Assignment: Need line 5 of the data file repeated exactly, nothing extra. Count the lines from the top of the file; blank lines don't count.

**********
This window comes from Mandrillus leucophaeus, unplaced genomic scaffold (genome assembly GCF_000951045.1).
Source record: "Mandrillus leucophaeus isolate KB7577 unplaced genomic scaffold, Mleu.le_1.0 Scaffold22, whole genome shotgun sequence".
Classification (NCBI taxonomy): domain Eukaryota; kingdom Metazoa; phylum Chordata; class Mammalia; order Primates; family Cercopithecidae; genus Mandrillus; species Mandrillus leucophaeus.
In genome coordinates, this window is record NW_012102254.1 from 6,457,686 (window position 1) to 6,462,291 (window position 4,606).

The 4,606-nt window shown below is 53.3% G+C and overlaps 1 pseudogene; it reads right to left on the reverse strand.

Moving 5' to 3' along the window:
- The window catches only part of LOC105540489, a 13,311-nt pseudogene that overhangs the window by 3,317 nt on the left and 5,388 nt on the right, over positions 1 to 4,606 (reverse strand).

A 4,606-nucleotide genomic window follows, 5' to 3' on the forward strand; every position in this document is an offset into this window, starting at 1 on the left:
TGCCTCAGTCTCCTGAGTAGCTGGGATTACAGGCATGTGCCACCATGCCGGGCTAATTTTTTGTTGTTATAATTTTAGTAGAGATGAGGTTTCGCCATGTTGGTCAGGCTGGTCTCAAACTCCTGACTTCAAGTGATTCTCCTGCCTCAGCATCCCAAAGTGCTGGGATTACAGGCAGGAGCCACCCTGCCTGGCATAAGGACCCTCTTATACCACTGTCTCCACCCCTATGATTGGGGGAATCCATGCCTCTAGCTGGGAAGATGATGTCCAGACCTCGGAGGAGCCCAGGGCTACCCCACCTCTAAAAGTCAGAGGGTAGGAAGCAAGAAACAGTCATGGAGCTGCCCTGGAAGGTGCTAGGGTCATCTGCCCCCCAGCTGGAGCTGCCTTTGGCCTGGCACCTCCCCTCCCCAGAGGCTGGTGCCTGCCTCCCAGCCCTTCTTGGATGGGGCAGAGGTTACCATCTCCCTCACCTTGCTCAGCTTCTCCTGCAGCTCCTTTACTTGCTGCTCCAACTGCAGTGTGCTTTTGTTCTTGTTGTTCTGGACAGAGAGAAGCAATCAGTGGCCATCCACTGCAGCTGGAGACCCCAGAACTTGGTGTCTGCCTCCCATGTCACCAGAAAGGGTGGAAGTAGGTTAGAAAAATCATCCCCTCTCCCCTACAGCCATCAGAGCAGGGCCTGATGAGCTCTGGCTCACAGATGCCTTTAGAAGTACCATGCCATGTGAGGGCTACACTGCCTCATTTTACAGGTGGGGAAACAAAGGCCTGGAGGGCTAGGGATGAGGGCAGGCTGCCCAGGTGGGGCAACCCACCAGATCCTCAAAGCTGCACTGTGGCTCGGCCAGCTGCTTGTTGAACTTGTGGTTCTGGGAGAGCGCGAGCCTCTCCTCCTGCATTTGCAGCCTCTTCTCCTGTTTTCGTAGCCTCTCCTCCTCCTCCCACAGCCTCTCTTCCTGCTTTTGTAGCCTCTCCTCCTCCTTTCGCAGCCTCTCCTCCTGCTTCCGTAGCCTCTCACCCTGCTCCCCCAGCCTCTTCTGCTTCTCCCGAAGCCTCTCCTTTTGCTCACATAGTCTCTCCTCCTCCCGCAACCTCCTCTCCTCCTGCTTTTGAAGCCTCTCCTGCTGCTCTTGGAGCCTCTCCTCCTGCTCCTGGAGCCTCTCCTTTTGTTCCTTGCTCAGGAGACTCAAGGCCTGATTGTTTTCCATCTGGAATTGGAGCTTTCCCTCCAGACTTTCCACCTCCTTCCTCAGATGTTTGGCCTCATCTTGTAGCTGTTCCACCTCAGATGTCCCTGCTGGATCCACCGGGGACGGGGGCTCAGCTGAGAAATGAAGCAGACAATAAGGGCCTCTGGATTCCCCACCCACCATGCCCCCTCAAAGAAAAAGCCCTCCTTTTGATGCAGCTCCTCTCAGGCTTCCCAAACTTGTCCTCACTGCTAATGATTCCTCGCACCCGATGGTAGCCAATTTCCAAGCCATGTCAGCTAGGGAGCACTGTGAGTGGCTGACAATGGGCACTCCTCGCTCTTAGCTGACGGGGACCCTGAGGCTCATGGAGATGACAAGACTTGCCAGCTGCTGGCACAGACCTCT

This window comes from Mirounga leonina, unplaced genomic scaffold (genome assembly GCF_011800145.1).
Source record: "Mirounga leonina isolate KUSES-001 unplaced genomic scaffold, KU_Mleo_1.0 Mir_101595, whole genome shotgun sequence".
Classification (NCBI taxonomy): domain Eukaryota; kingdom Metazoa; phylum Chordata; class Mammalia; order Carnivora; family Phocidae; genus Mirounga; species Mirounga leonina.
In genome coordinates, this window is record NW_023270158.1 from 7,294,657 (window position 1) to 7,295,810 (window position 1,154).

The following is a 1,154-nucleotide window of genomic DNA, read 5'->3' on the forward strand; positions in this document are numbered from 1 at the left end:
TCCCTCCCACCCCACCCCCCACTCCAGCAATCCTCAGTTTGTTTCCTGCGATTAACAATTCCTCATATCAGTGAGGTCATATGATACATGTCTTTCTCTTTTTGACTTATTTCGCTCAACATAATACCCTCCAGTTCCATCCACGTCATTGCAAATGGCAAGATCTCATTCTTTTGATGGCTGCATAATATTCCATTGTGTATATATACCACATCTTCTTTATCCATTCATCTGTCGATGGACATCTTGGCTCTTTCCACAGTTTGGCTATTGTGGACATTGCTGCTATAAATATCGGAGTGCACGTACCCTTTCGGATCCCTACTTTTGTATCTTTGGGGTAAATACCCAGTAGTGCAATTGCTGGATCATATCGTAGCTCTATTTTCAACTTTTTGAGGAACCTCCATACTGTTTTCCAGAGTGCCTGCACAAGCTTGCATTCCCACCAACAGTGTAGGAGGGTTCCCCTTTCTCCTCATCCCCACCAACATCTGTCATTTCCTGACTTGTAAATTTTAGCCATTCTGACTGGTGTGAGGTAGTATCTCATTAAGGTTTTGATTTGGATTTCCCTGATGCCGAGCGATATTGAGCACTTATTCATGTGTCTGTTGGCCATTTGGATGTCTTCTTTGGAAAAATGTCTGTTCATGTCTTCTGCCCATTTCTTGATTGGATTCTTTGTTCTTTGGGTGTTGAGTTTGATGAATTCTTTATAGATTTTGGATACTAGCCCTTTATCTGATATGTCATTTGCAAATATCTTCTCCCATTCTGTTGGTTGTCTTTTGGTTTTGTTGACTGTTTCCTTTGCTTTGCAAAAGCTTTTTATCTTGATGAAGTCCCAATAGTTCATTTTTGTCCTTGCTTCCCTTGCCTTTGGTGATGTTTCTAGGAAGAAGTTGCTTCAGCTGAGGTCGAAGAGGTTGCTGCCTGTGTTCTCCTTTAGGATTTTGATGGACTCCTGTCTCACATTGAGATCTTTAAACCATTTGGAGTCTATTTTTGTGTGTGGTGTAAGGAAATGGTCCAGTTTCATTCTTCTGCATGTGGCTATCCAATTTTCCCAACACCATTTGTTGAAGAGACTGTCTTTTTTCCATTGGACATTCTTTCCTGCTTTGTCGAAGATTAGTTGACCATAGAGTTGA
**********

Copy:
The 4,606-nt window shown below is 53.3% G+C and overlaps 1 pseudogene; it reads right to left on the reverse strand.